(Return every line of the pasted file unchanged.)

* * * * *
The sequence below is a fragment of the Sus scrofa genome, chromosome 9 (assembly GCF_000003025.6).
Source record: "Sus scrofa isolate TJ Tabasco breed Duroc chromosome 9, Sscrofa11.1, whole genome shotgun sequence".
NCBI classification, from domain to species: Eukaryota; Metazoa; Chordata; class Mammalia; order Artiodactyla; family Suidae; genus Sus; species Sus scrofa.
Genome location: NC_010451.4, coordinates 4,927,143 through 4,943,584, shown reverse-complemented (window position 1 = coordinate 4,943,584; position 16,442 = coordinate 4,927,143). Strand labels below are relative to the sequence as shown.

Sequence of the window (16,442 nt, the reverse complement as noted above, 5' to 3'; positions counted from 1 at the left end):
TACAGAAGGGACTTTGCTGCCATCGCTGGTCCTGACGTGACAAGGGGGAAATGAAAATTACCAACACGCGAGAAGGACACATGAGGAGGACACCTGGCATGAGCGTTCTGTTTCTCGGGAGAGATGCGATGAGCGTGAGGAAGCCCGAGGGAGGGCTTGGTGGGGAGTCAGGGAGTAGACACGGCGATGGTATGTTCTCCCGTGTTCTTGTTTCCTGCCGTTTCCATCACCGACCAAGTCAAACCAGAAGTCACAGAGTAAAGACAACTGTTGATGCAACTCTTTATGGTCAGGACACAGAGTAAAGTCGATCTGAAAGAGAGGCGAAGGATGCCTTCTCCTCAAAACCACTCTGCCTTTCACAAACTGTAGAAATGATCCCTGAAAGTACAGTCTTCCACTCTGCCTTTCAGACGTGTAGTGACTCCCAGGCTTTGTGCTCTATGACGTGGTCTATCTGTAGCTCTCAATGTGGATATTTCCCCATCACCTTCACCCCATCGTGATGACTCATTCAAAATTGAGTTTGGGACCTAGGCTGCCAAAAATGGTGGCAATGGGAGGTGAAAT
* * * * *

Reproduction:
The sequence below is a fragment of the Sus scrofa genome, chromosome 9 (assembly GCF_000003025.6).
Source record: "Sus scrofa isolate TJ Tabasco breed Duroc chromosome 9, Sscrofa11.1, whole genome shotgun sequence".
NCBI classification, from domain to species: Eukaryota; Metazoa; Chordata; class Mammalia; order Artiodactyla; family Suidae; genus Sus; species Sus scrofa.
Genome location: NC_010451.4, coordinates 4,927,143 through 4,943,584, shown reverse-complemented (window position 1 = coordinate 4,943,584; position 16,442 = coordinate 4,927,143). Strand labels below are relative to the sequence as shown.

Sequence of the window (16,442 nt, the reverse complement as noted above, 5' to 3'; positions counted from 1 at the left end):
TACAGAAGGGACTTTGCTGCCATCGCTGGTCCTGACGTGACAAGGGGGAAATGAAAATTACCAACACGCGAGAAGGACACATGAGGAGGACACCTGGCATGAGCGTTCTGTTTCTCGGGAGAGATGCGATGAGCGTGAGGAAGCCCGAGGGAGGGCTTGGTGGGGAGTCAGGGAGTAGACACGGCGATGGTATGTTCTCCCGTGTTCTTGTTTCCTGCCGTTTCCATCACCGACCAAGTCAAACCAGAAGTCACAGAGTAAAGACAACTGTTGATGCAACTCTTTATGGTCAGGACACAGAGTAAAGTCGATCTGAAAGAGAGGCGAAGGATGCCTTCTCCTCAAAACCACTCTGCCTTTCACAAACTGTAGAAATGATCCCTGAAAGTACAGTCTTCCACTCTGCCTTTCAGACGTGTAGTGACTCCCAGGCTTTGTGCTCTATGACGTGGTCTATCTGTAGCTCTCAATGTGGATATTTCCCCATCACCTTCACCCCATCGTGATGACTCATTCAAAATTGAGTTTGGGACCTAGGCTGCCAAAAATGGTGGCAATGGGAGGTGAAAT